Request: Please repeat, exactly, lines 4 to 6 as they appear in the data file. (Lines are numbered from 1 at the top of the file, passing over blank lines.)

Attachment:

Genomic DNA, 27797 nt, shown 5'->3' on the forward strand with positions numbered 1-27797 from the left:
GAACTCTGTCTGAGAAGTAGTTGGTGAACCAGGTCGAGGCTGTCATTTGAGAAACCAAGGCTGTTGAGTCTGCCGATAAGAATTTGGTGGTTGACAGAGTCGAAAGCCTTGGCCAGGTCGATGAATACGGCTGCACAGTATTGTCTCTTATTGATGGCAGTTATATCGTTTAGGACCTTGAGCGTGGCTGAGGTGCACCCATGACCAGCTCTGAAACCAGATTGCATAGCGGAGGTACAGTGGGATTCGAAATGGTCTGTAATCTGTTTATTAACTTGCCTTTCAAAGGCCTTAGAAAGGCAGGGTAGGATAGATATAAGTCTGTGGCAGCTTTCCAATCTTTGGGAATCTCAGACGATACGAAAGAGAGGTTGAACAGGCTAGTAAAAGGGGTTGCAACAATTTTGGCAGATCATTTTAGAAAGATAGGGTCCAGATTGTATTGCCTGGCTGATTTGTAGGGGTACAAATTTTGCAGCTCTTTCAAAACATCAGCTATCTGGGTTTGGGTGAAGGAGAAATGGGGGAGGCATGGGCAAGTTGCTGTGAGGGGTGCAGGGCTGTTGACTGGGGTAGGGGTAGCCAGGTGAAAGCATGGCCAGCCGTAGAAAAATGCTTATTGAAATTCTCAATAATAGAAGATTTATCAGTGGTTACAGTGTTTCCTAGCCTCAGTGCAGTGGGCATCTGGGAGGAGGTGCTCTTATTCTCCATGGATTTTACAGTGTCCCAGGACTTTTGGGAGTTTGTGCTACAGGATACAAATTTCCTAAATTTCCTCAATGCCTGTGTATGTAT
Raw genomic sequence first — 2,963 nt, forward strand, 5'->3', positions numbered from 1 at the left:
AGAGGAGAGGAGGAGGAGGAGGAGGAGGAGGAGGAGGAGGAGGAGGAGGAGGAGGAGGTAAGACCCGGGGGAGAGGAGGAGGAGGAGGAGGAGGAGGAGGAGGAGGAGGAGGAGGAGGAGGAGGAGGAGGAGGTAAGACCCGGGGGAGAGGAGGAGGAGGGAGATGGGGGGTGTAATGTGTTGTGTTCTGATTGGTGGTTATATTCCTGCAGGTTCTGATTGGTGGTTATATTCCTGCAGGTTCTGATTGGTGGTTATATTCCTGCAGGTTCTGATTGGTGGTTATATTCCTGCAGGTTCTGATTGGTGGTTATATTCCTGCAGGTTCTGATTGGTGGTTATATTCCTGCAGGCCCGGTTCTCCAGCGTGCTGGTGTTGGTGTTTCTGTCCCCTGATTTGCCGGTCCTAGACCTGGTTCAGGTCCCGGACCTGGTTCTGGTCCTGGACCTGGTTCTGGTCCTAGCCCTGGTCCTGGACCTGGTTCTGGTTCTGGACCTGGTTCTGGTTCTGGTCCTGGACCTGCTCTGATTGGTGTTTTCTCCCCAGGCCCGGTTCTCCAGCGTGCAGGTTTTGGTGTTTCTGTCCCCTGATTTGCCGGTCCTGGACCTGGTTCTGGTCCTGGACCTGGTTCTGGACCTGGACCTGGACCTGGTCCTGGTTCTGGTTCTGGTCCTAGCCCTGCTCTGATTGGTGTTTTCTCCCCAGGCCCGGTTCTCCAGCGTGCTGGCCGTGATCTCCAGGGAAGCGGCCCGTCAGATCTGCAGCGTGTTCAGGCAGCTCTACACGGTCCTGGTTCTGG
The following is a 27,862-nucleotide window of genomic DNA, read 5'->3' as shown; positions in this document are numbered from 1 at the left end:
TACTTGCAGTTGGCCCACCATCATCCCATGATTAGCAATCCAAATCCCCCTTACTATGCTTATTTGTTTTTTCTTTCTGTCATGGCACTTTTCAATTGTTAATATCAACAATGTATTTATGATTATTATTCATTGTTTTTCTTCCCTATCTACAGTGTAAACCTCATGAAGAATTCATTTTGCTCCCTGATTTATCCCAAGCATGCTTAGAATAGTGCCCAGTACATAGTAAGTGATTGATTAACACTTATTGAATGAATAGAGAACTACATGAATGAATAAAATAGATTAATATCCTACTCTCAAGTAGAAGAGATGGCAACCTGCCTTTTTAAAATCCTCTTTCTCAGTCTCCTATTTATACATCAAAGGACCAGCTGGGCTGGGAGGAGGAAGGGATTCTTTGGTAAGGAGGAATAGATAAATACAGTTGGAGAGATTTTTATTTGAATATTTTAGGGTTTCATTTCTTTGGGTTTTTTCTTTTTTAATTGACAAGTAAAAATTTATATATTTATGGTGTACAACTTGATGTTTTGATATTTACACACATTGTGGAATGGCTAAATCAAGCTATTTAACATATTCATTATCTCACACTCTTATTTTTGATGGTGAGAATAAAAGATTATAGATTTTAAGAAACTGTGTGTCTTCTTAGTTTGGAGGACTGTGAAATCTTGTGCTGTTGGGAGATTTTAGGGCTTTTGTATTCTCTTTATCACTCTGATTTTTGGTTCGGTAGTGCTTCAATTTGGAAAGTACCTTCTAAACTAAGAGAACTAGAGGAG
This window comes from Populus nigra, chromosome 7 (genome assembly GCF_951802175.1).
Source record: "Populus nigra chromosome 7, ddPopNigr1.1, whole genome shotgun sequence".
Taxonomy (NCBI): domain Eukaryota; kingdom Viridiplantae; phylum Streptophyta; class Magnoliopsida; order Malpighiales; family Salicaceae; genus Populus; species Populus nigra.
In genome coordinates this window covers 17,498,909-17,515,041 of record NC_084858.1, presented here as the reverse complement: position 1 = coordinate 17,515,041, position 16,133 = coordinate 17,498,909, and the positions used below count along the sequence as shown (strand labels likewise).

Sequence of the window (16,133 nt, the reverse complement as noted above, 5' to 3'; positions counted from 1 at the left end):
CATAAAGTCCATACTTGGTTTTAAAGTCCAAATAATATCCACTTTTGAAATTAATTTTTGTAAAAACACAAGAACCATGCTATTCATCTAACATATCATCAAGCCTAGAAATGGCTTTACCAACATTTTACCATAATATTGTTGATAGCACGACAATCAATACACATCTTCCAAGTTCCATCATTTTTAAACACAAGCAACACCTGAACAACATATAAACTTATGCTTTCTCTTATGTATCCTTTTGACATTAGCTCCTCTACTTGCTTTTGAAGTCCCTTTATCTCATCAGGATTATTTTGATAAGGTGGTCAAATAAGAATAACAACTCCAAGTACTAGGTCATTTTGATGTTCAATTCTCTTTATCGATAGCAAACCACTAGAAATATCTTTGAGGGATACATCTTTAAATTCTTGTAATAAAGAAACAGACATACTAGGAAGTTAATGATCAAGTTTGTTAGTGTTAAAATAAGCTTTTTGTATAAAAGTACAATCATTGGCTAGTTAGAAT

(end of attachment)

AGAGGAGAGGAGGAGGAGGAGGAGGAGGAGGAGGAGGAGGAGGAGGAGGAGGAGGAGGTAAGACCCGGGGGAGAGGAGGAGGAGGAGGAGGAGGAGGAGGAGGAGGAGGAGGAGGAGGAGGAGGAGGAGGAGGTAAGACCCGGGGGAGAGGAGGAGGAGGGAGATGGGGGGTGTAATGTGTTGTGTTCTGATTGGTGGTTATATTCCTGCAGGTTCTGATTGGTGGTTATATTCCTGCAGGTTCTGATTGGTGGTTATATTCCTGCAGGTTCTGATTGGTGGTTATATTCCTGCAGGTTCTGATTGGTGGTTATATTCCTGCAGGTTCTGATTGGTGGTTATATTCCTGCAGGCCCGGTTCTCCAGCGTGCTGGTGTTGGTGTTTCTGTCCCCTGATTTGCCGGTCCTAGACCTGGTTCAGGTCCCGGACCTGGTTCTGGTCCTGGACCTGGTTCTGGTCCTAGCCCTGGTCCTGGACCTGGTTCTGGTTCTGGACCTGGTTCTGGTTCTGGTCCTGGACCTGCTCTGATTGGTGTTTTCTCCCCAGGCCCGGTTCTCCAGCGTGCAGGTTTTGGTGTTTCTGTCCCCTGATTTGCCGGTCCTGGACCTGGTTCTGGTCCTGGACCTGGTTCTGGACCTGGACCTGGACCTGGTCCTGGTTCTGGTTCTGGTCCTAGCCCTGCTCTGATTGGTGTTTTCTCCCCAGGCCCGGTTCTCCAGCGTGCTGGCCGTGATCTCCAGGGAAGCGGCCCGTCAGATCTGCAGCGTGTTCAGGCAGCTCTACACGGTCCTGGTTCTGG
The following is a 27,862-nucleotide window of genomic DNA, read 5'->3' as shown; positions in this document are numbered from 1 at the left end:
TACTTGCAGTTGGCCCACCATCATCCCATGATTAGCAATCCAAATCCCCCTTACTATGCTTATTTGTTTTTTCTTTCTGTCATGGCACTTTTCAATTGTTAATATCAACAATGTATTTATGATTATTATTCATTGTTTTTCTTCCCTATCTACAGTGTAAACCTCATGAAGAATTCATTTTGCTCCCTGATTTATCCCAAGCATGCTTAGAATAGTGCCCAGTACATAGTAAGTGATTGATTAACACTTATTGAATGAATAGAGAACTACATGAATGAATAAAATAGATTAATATCCTACTCTCAAGTAGAAGAGATGGCAACCTGCCTTTTTAAAATCCTCTTTCTCAGTCTCCTATTTATACATCAAAGGACCAGCTGGGCTGGGAGGAGGAAGGGATTCTTTGGTAAGGAGGAATAGATAAATACAGTTGGAGAGATTTTTATTTGAATATTTTAGGGTTTCATTTCTTTGGGTTTTTTCTTTTTTAATTGACAAGTAAAAATTTATATATTTATGGTGTACAACTTGATGTTTTGATATTTACACACATTGTGGAATGGCTAAATCAAGCTATTTAACATATTCATTATCTCACACTCTTATTTTTGATGGTGAGAATAAAAGATTATAGATTTTAAGAAACTGTGTGTCTTCTTAGTTTGGAGGACTGTGAAATCTTGTGCTGTTGGGAGATTTTAGGGCTTTTGTATTCTCTTTATCACTCTGATTTTTGGTTCGGTAGTGCTTCAATTTGGAAAGTACCTTCTAAACTAAGAGAACTAGAGGAG